Wellness Wednesday: What can you do in 10 minutes or less?

October 6, 2021  //  FOUND IN: Updates & Resources, ,

In a recent blog post, Marschall S. Runge, M.D., Ph.D, issued a well-being challenge for everyone to change their one-hour meetings to a standard 50 minutes, allowing for a needed break between meetings and other work activities. 

But what can you do in 10 minutes or less?

Recharge? Pause and reflect? Refocus for your next meeting or activity? Reassess your priorities? Improve your mood? Rethink an objective? Grab a snack? Take a walk? Check your socials? Change your outlook?

All of the above. Sound crazy? Not really.

New research by Microsoft’s 2021 Work Trend Index shows that stealing just a few minutes of time between activities can make a big difference in reducing stress due to work overload.

“Our executive office implemented a 10-minute pause between meetings and this had a positive impact on my overloaded schedule,” Runge said. “Considering the amount of burnout and stress we have all been feeling due to the pandemic, I felt it was important to recommend this opportunity to our entire community. It’s surprising how such a small amount of time can make such a big difference.”  

So what can YOU do in 10 minutes or less?

The Michigan Medicine Stress + Burnout Task Team, commissioned by Runge, wants to know.

To provide your suggestions, complete this simple form. (You may need to use your level 1 password. The survey may work best in Google Chrome.)   You’ll be entered into a raffle for the chance to win a prize. Responses will be compiled in a future Wellness Wednesday article, and may also become part of the Pause Toolkit developed by the task force. This toolkit also includes helpful information on how to reduce emails and hold more effective meetings. 

Don’t forget to share your 10-minute suggestions – and be entered into a raffle – by using this form..

Recommendations from the task force

To start the conversation, some task force members shared their insights below.

Carolyn Cole-Brown, associate chief operating officer, UH Medical, Emergency and Psychiatric Services:

“I often do a ‘3 by 2 priorization.’

  • 2 minutes: Sit and let your mind settle into focus, calm and clarity
  • 2 minutes: Consider most important priorities for the day
  • 2 minutes: Plot priority activities into calendar.”

Rose Glenn, chief communication and marketing officer:

“I will pause and do neck rolls, yoga stretches or put a heated wrap around my neck. If it’s warm, I walk out on my deck and get a good dose of sunshine.”

Michaella Baker, project intermediate manager, general pediatrics:

“I take micro breaks throughout the day to pause, step away from my computer and stretch my legs. I’ll go refill my water bottle or check on my cat, Luna. If it is a nice day, I’ll step outside to get a few breaths of fresh air or if I have time go for a quick walk. This allows me a moment to check in with myself and make sure I’m meeting my own needs.”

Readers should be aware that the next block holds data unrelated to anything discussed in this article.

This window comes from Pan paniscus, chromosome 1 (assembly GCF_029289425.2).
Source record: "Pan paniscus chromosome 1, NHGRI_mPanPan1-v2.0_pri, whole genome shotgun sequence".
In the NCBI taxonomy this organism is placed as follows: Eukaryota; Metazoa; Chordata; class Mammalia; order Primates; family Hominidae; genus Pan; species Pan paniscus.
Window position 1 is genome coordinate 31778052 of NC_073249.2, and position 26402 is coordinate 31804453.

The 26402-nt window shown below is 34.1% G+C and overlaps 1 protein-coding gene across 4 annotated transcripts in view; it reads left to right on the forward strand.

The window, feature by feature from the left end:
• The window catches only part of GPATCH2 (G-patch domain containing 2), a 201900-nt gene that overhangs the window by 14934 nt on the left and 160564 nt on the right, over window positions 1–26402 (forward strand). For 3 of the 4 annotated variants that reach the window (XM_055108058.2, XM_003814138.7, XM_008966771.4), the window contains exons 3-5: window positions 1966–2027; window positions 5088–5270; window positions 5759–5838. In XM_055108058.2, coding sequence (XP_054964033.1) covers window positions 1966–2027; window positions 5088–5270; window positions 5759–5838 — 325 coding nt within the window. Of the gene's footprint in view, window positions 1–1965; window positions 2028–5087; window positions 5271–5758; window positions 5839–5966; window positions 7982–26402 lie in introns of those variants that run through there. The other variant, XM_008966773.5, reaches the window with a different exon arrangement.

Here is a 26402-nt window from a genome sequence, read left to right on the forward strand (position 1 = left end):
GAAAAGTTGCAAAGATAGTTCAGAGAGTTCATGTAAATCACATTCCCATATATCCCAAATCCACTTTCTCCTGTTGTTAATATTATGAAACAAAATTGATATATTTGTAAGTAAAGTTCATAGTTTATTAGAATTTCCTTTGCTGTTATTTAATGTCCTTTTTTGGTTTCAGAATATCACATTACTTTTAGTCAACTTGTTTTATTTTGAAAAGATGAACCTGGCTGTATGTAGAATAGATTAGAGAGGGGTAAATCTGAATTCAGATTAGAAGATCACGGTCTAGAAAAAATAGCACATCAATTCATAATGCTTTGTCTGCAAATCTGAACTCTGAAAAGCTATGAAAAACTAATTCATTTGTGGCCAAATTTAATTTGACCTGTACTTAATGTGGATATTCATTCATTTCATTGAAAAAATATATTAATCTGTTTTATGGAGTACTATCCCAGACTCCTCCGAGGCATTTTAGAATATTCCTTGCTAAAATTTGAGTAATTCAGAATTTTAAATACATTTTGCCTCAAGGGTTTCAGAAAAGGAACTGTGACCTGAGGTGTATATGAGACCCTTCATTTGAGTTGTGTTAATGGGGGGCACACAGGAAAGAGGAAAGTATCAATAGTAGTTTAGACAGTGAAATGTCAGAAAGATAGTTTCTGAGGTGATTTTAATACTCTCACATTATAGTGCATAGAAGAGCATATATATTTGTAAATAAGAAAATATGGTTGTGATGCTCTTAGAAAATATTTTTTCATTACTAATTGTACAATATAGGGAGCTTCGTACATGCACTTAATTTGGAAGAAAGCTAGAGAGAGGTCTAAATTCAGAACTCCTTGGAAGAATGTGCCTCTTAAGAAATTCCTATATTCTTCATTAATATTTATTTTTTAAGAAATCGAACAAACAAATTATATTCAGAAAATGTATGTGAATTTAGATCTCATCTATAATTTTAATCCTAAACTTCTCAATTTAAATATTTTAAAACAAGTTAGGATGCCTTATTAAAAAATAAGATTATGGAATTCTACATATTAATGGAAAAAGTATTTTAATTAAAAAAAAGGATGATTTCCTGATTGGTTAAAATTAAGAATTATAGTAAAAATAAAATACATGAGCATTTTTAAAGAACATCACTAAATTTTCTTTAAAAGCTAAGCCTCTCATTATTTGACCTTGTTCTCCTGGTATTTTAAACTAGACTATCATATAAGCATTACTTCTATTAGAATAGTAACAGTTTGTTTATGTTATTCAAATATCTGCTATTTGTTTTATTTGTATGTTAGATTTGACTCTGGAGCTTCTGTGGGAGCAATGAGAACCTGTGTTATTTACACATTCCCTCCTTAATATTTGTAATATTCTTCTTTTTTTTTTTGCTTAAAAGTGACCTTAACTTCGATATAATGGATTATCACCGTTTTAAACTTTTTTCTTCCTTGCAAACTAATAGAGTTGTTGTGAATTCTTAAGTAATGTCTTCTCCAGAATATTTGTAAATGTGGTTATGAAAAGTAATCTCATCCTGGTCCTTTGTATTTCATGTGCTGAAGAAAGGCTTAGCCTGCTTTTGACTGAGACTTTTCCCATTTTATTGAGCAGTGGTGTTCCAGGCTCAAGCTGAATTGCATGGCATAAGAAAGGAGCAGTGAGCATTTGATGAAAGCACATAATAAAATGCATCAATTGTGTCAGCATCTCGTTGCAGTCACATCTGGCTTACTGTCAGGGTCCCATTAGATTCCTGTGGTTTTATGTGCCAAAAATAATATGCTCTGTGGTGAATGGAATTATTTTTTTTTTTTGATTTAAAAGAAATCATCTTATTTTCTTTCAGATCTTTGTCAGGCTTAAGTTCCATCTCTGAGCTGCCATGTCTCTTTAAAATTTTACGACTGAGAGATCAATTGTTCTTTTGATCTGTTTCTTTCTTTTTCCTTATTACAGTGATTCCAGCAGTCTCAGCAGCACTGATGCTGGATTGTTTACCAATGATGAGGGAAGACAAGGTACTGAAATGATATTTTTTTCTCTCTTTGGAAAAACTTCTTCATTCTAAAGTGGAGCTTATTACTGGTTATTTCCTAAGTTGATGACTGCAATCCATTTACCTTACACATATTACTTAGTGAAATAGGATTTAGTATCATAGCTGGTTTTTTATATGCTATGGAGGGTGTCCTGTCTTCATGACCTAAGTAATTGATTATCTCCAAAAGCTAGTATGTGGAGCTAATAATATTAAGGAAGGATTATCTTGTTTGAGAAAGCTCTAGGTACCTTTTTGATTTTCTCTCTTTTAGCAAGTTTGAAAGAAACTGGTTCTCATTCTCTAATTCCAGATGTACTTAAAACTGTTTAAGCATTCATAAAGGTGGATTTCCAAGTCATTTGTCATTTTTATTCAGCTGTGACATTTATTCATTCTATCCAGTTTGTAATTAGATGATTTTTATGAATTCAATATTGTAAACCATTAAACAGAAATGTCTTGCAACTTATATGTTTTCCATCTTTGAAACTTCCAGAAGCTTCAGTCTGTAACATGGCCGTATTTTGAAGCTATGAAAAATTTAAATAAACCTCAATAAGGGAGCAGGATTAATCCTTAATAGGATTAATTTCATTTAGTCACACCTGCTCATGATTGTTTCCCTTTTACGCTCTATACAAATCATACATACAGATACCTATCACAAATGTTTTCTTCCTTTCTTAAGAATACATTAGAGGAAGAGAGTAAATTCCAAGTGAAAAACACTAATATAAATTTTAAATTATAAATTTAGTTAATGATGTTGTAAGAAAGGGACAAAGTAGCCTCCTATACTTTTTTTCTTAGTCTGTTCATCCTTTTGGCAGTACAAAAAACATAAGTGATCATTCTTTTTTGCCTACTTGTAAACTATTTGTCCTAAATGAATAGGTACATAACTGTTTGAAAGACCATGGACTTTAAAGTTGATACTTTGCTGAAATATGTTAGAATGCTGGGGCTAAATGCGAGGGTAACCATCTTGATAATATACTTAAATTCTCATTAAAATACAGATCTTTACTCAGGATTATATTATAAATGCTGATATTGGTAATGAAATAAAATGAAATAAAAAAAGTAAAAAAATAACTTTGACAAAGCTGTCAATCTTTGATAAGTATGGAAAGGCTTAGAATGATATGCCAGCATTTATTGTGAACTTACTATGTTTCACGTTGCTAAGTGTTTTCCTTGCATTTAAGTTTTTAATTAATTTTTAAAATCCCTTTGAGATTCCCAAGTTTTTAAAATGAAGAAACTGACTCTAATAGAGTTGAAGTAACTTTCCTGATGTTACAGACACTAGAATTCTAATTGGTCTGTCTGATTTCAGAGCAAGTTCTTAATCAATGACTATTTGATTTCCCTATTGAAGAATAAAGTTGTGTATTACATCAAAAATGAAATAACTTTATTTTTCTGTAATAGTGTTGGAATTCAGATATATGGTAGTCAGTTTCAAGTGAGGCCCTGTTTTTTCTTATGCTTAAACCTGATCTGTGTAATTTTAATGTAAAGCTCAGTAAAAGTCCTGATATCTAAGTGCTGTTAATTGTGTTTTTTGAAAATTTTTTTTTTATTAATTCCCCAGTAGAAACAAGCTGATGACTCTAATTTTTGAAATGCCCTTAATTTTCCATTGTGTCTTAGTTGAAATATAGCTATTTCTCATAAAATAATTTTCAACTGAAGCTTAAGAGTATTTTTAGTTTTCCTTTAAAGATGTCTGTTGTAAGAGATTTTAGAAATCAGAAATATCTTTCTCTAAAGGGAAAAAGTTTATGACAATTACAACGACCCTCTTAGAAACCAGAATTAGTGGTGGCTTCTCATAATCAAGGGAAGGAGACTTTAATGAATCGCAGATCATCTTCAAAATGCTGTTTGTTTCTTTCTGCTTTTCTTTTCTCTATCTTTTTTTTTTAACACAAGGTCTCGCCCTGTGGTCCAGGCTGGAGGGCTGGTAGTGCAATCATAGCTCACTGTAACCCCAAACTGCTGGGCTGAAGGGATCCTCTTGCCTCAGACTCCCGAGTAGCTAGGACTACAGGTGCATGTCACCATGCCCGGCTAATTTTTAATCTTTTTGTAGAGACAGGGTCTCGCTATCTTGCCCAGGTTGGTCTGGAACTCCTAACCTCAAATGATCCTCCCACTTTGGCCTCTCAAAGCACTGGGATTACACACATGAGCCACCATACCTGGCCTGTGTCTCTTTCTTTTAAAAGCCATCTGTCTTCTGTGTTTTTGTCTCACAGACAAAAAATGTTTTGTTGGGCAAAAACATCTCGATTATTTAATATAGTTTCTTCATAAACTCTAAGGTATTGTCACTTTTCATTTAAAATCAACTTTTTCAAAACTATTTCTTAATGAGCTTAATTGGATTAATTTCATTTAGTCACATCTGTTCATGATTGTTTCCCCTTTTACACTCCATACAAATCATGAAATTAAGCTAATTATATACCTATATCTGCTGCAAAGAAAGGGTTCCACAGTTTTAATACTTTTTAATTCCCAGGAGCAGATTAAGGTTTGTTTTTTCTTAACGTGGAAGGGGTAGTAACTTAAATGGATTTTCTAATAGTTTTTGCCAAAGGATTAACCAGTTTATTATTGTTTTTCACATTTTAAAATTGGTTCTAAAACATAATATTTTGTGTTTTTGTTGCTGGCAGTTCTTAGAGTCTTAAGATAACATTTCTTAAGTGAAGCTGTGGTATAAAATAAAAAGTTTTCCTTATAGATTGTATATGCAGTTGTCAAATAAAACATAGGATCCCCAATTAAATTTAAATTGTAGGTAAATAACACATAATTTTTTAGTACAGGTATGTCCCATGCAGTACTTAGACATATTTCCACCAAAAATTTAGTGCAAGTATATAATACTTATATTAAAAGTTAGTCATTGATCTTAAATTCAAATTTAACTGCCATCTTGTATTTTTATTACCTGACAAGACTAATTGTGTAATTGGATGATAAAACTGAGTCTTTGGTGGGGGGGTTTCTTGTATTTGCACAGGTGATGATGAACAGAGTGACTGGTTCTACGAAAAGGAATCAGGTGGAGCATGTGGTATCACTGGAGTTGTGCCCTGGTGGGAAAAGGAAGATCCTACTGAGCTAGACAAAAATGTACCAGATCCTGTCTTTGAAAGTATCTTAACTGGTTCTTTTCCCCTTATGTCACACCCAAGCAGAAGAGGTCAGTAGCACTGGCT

Dana Habers, co-chair, COVID-19 Vaccine and Therapeutics Taskforce, interim chief operating officer, Department of Pharmacy Services:

“When I look at my calendar, I look back at the previous day and ahead a couple days — not just focusing on what is in front of me but briefly acknowledging what I’ve tackled. This tactic has helped me gain a sense of continuity, progress, and confidence that just focusing on the mountain of work before me fails to instill.  Instead of feeling overwhelmed, I feel capable!”

Jane Pettit, director of programming, Organizational Learning:

“I try to get two 10-minute walks in during the day through my neighborhood. Stepping away from my computer gives me time to think more clearly, burn off excess energy and breathe in a little fresh air. I always return to my computer refreshed and with a new perspective on my work.”

How the Well-Being Challenge works

The Health Information Technology & Services (HITS) team recently upgraded to Microsoft 365. As part of the upgrade, employees can set up a scheduling default in Outlook that shortens one-hour meetings to 50 minutes, creating a space for 10-minute breaks.

Knowing that, on occasion, a meeting must run long, there is an option to change the default when needed (see this Outlook support page). You can also use these instructions to reduce half-hour meetings to 25 minutes. 

Recognizing a 10-minute break between meetings isn’t a solution for everyone, Runge also issued the Pause for Well-Being Challenge to leaders throughout the organization to meet with their teams and determine the best way to give some time back to their team members who may feel overwhelmed. This could mean scheduling or prioritizing work differently, encouraging breaks in the Recharge Rooms, finding unique ways to connect with each other or utilizing these wellness resources.

Don’t forget to share your 10-minute suggestions — and be entered into a raffle — by using this form.